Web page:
The value accorded to traditions and the fear of losing control may work against needed change. The second disadvantage is the impending conflict between family values and business interest (Leach & Bogod 1999) and conflict between personal life and the business (Longenecker et al. 2006). There is an overlap between family and business interests. Conflict emerges in areas when there is deviation between family and business interest such as in decisions to bring in external investors or change business practices. Decision-making can also become emotional when personal considerations intertwine with business (Fleming 2000).
The inability to find a point of compromise can result to serious problems. The third disadvantage is the difficulty of continuity or succession (Leenders & Waarts 2001). Succession is a process charged with strong emotions and high stakes (Fleming 2000). Conflicts can arise when there are different family members aiming to become successors. The process requires consideration of competence apart from membership in the family to ensure not only the continuity of the family business but also the sustainability of the business itself (Lee, 2004). Unaddressed emotional issues can lead to the failure of the business.
The fourth disadvantage is the threat of leadership crisis (Leach & Bogod 1999). A problem in the allocation of power can emerge when there is reluctance to allocate greater power to one member of the family to facilitate decision-making. There is likely to be preference for equal sharing of power, which can delay decisions during a deadlock (Sonfield & Lussier 2009). Problems with leadership can also relate to succession. There may not be good leaders in the family but there is preference for family members to lead the business (Fleming 2000).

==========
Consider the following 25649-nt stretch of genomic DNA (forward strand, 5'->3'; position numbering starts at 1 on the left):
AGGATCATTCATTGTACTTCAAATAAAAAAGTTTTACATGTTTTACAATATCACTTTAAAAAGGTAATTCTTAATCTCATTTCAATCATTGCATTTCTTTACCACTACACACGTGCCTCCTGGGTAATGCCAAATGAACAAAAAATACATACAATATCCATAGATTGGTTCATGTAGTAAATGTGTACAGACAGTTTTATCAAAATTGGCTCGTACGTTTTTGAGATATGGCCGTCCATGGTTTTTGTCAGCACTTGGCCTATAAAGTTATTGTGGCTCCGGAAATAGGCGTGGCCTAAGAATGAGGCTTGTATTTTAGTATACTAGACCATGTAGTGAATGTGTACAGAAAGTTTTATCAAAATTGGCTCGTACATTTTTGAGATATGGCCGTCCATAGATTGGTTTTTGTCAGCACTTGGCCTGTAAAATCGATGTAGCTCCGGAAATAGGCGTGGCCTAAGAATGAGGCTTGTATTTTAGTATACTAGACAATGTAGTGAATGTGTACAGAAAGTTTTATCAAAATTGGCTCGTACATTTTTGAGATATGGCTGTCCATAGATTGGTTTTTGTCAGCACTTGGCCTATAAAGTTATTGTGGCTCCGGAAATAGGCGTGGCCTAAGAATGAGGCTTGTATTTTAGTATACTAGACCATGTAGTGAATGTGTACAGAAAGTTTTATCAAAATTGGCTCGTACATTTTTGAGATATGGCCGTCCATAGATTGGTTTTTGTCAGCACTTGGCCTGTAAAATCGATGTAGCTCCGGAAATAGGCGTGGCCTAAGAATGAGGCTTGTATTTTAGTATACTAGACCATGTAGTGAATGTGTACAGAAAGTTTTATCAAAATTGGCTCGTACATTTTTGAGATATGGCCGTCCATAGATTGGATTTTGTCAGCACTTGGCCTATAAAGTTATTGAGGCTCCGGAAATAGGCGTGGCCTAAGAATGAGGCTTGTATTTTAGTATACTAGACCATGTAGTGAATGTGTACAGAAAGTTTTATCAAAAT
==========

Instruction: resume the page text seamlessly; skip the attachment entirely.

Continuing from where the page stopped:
The last disadvantage is difficulties in achieving efficiency and profitability because of the preference for equity to the detriment of efficiency (Lee 2004). The placement of unknowledgeable and inexperienced family members in key positions instead of hiring external experts to take charge, while the family member gains experience, can lead to irrational or rash decisions that affect the performance of the business (Fleming 2000). Similar situations focusing solely on equity can result to inefficiency that has a direct adverse effect on profitability.
Family businesses have advantages and disadvantages. The family business, as a form of business organization, suits today’s business environment through the advantages that are inherent or prominent in family-owned or managed firms such as commitment, flexibility, control, long-term planning, and employee motivation. Addressing the disadvantages can be by finding the strategic balance between family and business concerns or interests that work for the business at present and in the future. In doing so, family businesses can ensure sustainability even in the fast-paced business environment.